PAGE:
African creatives get boost from Afreximbank at the inaugural CAX WKND

The Creative Africa Exchange Weekend (CAX WKND), Africa’s first continental event dedicated to promoting exchange within the creative and cultural industry, took place in Kigali in January this year, at which Afreximbank announced a $500 million fund to support the production and trade of African cultural and creative products over the next two years.

Prof. Benedict Oramah, President of Afreximbank said that the creative economy was increasingly recognized as a significant sector and meaningful contributor to Africa’s Gross Domestic Product (GDP) and that the cultural and creative industries catalysed economic growth by fostering more inclusive, connected and collaborative societies.

The funds will be accessible as lines of credit to banks, direct financing to operators and as guarantees.

“Creative industries can be potent vehicles for more equitable, sustainable and inclusive growth strategies for African economies,” he said, further noting that while Africa had a deep pool of talent, it lacked the infrastructure and capacity to commercialize its creative talent and reap the vast fortunes lying in wait.

“Because of underinvestment in the creative and cultural industries, Africa is largely absent in the global market of ideas, values and aesthetics as conveyed through music, theatre, literature, film and television. African countries import overwhelmingly more creative goods than they export or trade amongst themselves,” he noted.

He commended Egypt’s “astronomical growth in creative exports over the last decade” and the Nollywood industry’s increasing importance which had prompted the Nigerian government, in its Economic Recovery and Growth plan, to forecast export revenues of $1 billion from the industry by 2020.

Prof. Oramah described the African market as the lowest hanging fruit for African creative products but noted that, until recently, “that market was fragmented and balkanized, such that a Senegalese knew more about creative products in France than in Ghana”.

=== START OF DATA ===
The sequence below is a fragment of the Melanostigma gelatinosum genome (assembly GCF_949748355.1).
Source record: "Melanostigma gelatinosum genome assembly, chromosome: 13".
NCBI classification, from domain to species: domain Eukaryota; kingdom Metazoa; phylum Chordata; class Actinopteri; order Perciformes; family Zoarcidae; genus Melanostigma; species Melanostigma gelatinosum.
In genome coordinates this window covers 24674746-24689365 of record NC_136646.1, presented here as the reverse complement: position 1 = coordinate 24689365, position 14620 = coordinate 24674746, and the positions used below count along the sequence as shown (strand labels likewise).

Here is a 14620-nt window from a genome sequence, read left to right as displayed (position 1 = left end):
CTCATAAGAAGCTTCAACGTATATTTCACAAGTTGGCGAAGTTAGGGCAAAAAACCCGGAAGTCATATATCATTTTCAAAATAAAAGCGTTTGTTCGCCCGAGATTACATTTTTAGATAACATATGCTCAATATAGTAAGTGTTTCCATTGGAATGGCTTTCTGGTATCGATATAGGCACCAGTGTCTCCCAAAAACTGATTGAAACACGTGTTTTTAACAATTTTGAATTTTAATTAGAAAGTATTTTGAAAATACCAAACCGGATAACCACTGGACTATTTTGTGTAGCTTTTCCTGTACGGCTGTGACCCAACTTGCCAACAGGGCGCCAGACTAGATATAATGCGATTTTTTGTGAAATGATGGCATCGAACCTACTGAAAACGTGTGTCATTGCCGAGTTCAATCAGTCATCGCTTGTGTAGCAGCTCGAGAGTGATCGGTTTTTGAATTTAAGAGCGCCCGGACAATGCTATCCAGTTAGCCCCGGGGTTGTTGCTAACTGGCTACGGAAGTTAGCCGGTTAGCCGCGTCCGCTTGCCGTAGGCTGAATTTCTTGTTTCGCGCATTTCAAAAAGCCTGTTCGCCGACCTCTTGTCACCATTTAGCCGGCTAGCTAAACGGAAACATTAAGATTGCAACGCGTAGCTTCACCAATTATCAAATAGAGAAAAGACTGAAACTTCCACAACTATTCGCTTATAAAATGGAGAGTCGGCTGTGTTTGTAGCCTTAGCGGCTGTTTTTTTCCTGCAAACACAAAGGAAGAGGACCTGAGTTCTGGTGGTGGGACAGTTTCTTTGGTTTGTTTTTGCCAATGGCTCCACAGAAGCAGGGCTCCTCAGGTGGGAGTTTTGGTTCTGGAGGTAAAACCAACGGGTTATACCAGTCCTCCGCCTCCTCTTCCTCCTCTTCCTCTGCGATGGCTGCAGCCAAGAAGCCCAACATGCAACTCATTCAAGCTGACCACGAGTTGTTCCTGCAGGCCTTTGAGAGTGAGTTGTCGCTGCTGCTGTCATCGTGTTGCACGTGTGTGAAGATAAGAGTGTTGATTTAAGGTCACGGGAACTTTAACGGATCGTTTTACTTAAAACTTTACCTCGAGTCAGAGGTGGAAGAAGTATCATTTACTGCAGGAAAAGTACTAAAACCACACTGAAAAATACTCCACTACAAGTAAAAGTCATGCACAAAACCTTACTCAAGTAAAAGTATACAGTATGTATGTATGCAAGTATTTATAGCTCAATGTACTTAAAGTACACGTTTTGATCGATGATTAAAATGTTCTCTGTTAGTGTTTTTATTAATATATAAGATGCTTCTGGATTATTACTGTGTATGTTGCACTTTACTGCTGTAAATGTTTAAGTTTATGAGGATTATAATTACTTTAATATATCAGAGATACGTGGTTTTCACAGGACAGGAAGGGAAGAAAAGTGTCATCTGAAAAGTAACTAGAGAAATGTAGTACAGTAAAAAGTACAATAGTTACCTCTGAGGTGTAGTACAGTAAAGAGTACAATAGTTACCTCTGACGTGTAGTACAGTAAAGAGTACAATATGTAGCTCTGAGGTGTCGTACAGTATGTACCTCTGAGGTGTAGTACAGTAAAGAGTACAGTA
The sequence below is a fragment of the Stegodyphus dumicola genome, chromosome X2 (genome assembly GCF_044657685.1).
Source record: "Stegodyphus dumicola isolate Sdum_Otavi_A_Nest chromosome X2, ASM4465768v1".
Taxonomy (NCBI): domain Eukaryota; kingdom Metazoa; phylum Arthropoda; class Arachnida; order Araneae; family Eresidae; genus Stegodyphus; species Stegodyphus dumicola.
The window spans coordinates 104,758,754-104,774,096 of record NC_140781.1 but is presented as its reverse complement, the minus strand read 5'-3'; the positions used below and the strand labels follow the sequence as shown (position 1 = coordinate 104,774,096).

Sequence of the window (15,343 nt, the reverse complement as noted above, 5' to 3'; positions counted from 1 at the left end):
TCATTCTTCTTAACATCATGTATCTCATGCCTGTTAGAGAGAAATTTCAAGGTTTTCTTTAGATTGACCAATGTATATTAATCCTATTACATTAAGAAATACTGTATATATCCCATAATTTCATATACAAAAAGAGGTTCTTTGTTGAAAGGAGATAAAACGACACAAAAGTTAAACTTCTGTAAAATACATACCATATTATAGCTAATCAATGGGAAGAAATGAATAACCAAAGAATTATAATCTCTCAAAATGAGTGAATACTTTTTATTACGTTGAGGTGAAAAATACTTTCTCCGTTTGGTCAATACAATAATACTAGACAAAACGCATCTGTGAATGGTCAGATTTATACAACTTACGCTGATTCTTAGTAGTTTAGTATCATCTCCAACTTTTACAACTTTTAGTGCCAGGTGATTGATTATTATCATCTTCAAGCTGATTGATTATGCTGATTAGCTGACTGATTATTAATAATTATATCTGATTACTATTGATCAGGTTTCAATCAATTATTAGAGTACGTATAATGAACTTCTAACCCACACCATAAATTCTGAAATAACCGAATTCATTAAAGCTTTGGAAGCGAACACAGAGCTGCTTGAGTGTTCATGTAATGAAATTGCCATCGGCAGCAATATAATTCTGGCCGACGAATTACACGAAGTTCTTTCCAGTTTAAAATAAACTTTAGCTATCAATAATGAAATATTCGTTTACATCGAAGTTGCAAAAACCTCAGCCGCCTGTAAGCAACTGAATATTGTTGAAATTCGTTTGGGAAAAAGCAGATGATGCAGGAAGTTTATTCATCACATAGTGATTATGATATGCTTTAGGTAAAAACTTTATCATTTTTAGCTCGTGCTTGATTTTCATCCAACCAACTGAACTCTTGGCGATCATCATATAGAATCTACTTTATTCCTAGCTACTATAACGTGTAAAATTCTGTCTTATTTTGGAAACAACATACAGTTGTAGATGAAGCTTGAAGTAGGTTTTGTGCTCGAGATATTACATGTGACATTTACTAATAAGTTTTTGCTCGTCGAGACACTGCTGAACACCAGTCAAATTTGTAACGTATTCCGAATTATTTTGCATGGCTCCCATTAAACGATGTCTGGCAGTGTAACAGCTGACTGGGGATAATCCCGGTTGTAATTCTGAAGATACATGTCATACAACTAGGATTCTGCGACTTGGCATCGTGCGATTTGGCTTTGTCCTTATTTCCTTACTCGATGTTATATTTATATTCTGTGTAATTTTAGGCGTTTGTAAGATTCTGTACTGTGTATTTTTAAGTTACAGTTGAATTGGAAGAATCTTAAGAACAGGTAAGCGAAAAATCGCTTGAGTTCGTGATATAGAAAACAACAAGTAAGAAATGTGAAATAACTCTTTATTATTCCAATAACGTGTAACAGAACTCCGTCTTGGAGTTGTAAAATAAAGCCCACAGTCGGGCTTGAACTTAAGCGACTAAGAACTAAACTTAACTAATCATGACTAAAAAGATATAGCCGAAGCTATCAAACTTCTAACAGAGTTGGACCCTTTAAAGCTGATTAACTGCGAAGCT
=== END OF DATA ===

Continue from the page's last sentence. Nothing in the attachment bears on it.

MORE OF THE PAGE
“But today, change has come!” he said. With the African Continental Free Trade Agreement in force and trading starting in July, Africa would begin to break down the borders and a single market for creative products would emerge.

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The CAX programme is aimed at facilitating investments in the creative and cultural sector through education, trade, industrialisation and provision of critical infrastructure to support economic transformation in alignment with continental initiatives, such as the AfCFTA and the Intra-African Trade Fair (IATF) rolled out by Afreximbank to stimulate trade among African countries. Launched during the inaugural IATF in Cairo in December 2018, CAX is the first exchange of its kind in Africa. CAX WKND will be followed by CAX Week to be held on the sidelines of IATF2020 in Kigali from 1 to 7 September.

The Kigali event featured more than 2,000 participants and 250 exhibitors from 68 countries, and was organised by Times Multimedia and sponsored by Afreximbank and other partners. It brought together African creative talents from the music, arts, design, fashion, literature, publishing, film and television sectors.

A marketplace at the event  and provided opportunity to buyers and sellers of the services of the creative and cultural industries to meet and explore business opportunities, enabling exhibitors and participants to network, consider investment proposals and increase customer base.

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